2. Brings to mind certain WW1 battle fields where you got mowed down by machine gun fire.

    Everyone in the Aussie precariate class should be doing their best to make their situation as resilient as possible during the next 18 months, and the smart ones will have started this process over 6 months ago. I think those that stayed on JK and didn’t do anything to re-skill or orient themselves to different industries may have made a tactical mistake.

    • No Skills shortagesMEMBER

      There are very few real skills shortages, just a shortage of workers for low wages. OS workers receiving low or even underpaid wages, as it comes (if recommended by this committee) with prospective Permanent Residency.

      And what industry is there left to reskill into – the ones with any sort of so called “skills shortages” are about to be flooded under this plan.
      Nurses, IT workers, Aged Care workers, fruit pickers? All to be flooded.

      • It’s a tough one. That’s why if you’re note employed atm getting a job and trying to get yourself entrenched in that company/industry is important as there is still a window of opportunity. There are areas of employment where you can insulate yourself to a certain degree which is what I did by becoming a pool life guard as direct competition from newly arrived migrants is almost zero, and while there are a few barriers to entry, they aren’t huge. Plus if you’re in metro Melb atm, there is an absolute shortage as many people did not re-qualify last year. But generally speaking even if you are in industries like hospitality if you can show yourself to be a reliable and good employee there are still some employers who will want to hire you so it is not all doom, you just have to find the right place (speaking from personal experience here).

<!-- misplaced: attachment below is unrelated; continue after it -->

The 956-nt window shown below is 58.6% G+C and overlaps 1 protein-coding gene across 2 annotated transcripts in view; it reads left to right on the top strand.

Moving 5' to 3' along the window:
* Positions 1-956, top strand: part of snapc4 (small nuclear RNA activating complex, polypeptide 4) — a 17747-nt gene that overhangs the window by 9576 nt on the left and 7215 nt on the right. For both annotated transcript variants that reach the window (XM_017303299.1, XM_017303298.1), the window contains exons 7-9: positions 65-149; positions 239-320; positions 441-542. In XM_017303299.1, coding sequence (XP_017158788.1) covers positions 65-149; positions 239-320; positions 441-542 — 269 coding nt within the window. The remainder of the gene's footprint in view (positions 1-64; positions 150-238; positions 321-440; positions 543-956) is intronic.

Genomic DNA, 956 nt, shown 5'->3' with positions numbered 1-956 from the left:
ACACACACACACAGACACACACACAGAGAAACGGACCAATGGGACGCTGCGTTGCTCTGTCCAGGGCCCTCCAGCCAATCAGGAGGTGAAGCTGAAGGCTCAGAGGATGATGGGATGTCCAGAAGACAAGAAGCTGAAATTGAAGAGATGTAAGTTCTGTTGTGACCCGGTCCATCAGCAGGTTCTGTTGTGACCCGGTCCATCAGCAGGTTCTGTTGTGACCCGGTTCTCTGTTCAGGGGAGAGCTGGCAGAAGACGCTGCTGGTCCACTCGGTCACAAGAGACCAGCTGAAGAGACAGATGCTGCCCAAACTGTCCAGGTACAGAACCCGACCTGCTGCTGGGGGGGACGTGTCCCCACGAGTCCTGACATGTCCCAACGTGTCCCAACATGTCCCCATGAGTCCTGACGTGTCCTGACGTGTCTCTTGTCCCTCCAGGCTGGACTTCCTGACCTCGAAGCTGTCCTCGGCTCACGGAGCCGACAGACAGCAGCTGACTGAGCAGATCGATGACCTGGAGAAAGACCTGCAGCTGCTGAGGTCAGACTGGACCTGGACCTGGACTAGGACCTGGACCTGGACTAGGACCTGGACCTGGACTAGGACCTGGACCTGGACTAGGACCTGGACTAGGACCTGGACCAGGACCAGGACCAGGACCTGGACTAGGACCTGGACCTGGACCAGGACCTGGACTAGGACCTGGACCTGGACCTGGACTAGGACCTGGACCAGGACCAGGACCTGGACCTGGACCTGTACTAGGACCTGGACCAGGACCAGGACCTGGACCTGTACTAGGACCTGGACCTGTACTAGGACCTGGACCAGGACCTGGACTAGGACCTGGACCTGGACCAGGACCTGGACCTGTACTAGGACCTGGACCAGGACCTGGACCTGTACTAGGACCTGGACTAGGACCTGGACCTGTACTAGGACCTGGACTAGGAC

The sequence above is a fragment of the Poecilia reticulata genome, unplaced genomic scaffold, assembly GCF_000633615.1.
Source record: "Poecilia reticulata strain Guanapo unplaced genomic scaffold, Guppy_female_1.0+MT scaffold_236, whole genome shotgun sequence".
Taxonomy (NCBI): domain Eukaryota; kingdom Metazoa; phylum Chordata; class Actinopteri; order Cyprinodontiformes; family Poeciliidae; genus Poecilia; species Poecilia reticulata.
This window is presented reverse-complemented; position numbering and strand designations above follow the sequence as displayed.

But I was also referring to other aspects of resilience like getting your finances in order, improving your health and dealing with any other issues/vulnerabilities a person may have etc.

  3. reusachtigeMEMBER

    Anything that can bring down our astronomically high wages is a good thing! Australia lacks the advantage the USA gets with their working poor. If importing desperate foreigners keen to do anything for a buck achieves this for Aus we must pursue it.

    Also, the relations lounges need fresh girls. I was getting bored of the same rotation at my favourite relaxation shop so tried a new shop only to see the same old girls come out to say hello as I’ve seen in other shops. Look, they were all bubbly and happy to see me because they knew what was coming but I was instantly bored. I had to lounge with three of them just to get a kick.

  4. Poochie the Rockin Dog

    Like it will make any difference – all these recommendations are irrelevant as it’s already how the program is running. They just won’t have to put up the fake ad.